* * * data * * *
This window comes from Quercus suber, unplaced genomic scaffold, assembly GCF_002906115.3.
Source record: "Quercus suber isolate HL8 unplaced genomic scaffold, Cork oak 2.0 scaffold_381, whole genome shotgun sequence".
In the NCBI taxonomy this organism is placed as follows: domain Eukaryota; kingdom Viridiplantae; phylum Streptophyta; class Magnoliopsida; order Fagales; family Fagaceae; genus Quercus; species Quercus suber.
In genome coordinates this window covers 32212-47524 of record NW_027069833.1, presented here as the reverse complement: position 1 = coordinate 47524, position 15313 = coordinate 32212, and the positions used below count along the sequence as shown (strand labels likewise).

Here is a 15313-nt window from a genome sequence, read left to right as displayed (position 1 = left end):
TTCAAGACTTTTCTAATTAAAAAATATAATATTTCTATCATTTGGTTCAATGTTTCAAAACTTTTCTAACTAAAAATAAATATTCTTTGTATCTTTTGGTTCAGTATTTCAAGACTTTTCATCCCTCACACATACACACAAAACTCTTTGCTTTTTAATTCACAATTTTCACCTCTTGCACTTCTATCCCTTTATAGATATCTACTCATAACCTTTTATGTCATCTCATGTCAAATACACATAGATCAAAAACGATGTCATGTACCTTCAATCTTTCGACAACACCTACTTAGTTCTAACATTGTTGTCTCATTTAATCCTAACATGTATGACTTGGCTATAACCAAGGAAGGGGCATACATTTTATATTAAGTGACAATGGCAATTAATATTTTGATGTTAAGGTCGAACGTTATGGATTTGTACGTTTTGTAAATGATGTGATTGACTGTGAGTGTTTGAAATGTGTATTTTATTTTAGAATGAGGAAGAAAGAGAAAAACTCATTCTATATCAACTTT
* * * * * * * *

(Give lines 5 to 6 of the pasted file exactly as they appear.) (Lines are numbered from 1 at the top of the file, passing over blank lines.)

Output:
Here is a 15313-nt window from a genome sequence, read left to right as displayed (position 1 = left end):
TTCAAGACTTTTCTAATTAAAAAATATAATATTTCTATCATTTGGTTCAATGTTTCAAAACTTTTCTAACTAAAAATAAATATTCTTTGTATCTTTTGGTTCAGTATTTCAAGACTTTTCATCCCTCACACATACACACAAAACTCTTTGCTTTTTAATTCACAATTTTCACCTCTTGCACTTCTATCCCTTTATAGATATCTACTCATAACCTTTTATGTCATCTCATGTCAAATACACATAGATCAAAAACGATGTCATGTACCTTCAATCTTTCGACAACACCTACTTAGTTCTAACATTGTTGTCTCATTTAATCCTAACATGTATGACTTGGCTATAACCAAGGAAGGGGCATACATTTTATATTAAGTGACAATGGCAATTAATATTTTGATGTTAAGGTCGAACGTTATGGATTTGTACGTTTTGTAAATGATGTGATTGACTGTGAGTGTTTGAAATGTGTATTTTATTTTAGAATGAGGAAGAAAGAGAAAAACTCATTCTATATCAACTTT